The Division for Security Policy is part of the Political Affairs Directorate and comprises two sections dealing with security policy and two services that carry out tasks for the Department as a whole.
Division for Security Policy
- The Section for International Security analyses questions concerning international security and follows the developments of the major European security actors: the North Atlantic Treaty Organization NATO, the Common Security and Defence Policy of the European Union EU and the politico-military dimension of the Organization for Security and Cooperation in Europe OSCE. Together with the responsible services of the Federal Department of Defence, Civil Protection and Sport (DDPS), it represents Switzerland’s interests in the framework of the “Partnership for Peace”, the NATO co-operation programme with individual Euro-Atlantic partner States, and carries out projects in this field. It makes contributions to international efforts to address new security policy challenges such as terrorism and cyber security. The Section ensures the exchange of information between the FDFA and the other security policy actors of the Swiss Confederation.
- The Arms control, disarmament and non-proliferation section is concerned with questions of arms control, disarmament and non-proliferation of nuclear, chemical and biological weapons of mass destruction, delivery systems as well as some areas of conventional arms control and security in space. In co-operation with other services both within and outside the FDFA, it co-ordinates Switzerland’s positions in international bodies, organisations and State-party conferences, including the Disarmament Conference in Geneva, the First Committee of the United Nations General Assembly, the International Atomic Energy Agency IAEA, the Nuclear Non-Proliferation Treaty NPT, and export-control bodies.
- The Export Controls and Private Security Services Section is the responsible authority for the implementation of the federal act on services provided abroad (de) by private security firms and performs the administrative procedures set out in that law. It works within the FDFA on developing policy with regard to private security firms. It participates at the national and international level in the dialogue on domestic standards for private military and security companies. It maintains contacts with the government agencies involved, leads communication with the industry and publishes information for the general public. The Section also co-ordinates the FDFA’s positions on Switzerland’s export trade of war material and of industrial products controlled by the goods control act.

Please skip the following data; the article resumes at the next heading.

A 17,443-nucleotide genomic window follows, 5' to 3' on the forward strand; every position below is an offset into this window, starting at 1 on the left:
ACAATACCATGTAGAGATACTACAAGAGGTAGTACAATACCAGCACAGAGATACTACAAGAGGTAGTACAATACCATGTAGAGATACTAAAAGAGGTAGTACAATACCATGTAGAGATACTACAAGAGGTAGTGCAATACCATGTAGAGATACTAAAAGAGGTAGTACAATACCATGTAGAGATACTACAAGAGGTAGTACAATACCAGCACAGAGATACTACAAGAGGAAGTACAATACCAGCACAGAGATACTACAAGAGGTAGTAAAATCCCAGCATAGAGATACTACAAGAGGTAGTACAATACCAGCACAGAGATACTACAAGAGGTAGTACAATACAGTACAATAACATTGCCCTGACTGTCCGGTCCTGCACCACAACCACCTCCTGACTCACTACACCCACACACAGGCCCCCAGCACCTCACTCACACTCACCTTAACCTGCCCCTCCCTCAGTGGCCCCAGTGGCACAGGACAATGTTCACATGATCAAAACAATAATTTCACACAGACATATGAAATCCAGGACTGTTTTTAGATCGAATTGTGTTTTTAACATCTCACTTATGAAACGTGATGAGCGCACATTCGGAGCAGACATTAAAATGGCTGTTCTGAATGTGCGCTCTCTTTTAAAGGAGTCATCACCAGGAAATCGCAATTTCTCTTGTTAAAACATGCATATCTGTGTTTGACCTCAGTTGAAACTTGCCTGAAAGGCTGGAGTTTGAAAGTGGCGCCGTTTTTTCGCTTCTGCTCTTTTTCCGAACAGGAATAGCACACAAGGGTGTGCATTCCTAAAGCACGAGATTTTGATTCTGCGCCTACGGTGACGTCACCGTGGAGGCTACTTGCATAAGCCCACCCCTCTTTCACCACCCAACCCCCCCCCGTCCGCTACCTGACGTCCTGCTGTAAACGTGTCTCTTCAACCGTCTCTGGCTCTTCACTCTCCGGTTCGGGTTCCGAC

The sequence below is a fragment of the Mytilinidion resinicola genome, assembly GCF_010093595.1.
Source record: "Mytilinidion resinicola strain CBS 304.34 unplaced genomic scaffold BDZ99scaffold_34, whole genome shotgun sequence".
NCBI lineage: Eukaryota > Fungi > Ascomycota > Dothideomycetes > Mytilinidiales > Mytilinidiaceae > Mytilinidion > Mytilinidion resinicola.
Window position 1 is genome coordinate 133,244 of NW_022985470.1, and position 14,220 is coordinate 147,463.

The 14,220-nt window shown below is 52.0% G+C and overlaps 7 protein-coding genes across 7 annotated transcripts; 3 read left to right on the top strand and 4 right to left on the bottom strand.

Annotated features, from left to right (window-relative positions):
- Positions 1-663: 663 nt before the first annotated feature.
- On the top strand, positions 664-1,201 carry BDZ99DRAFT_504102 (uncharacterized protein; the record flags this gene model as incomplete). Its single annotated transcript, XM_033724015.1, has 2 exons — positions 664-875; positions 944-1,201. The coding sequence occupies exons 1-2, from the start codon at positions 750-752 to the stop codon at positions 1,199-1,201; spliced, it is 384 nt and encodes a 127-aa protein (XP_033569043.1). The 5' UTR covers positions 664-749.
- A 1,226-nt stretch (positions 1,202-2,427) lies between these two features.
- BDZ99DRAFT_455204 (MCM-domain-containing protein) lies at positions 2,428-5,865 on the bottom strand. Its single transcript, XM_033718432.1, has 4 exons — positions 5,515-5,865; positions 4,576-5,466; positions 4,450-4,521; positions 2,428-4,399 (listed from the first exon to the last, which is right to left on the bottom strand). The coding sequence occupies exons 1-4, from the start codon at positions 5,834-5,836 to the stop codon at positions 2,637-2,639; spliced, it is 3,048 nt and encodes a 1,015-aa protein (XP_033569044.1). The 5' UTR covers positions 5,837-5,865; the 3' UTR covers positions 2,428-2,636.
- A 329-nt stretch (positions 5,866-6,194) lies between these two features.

- The Political Documentation of the FDFA registers and archives political reports submitted by the representations abroad to the head office, and is responsible for the publication of the journal “Politorbis” which appears periodically on specific foreign policy themes. It also compiles the weekly foreign policy events calendar.
Office of the Special Envoy for Cyber Foreign and Security Policy (EDA Cyber)
New technologies and increasing global networking bring opportunities for Switzerland, but also pose new risks for security, the economy and society. An open, free, secure and rule-based cyberspace is therefore of strategic importance for Switzerland. The Office of the Special Envoy for Cyber Foreign and Security Policy ensures, through close and targeted cooperation with various stakeholders within and outside the Federal Administration, that Switzerland can successfully position itself internationally in the area of cyber and new technologies. Furthermore, the Office contributes to optimal framework conditions for Switzerland as a location for the responsible development and use of new technologies and as a venue for discussions and negotiations in this area.
To this end, the Office has the following tasks:
- Leading and shaping the Swiss cyber diplomacy
- Ensuring a coherent positioning of Switzerland
- Represents of Switzerland in international bodies
- Identification of new digital trends & challenges and their significance for Switzerland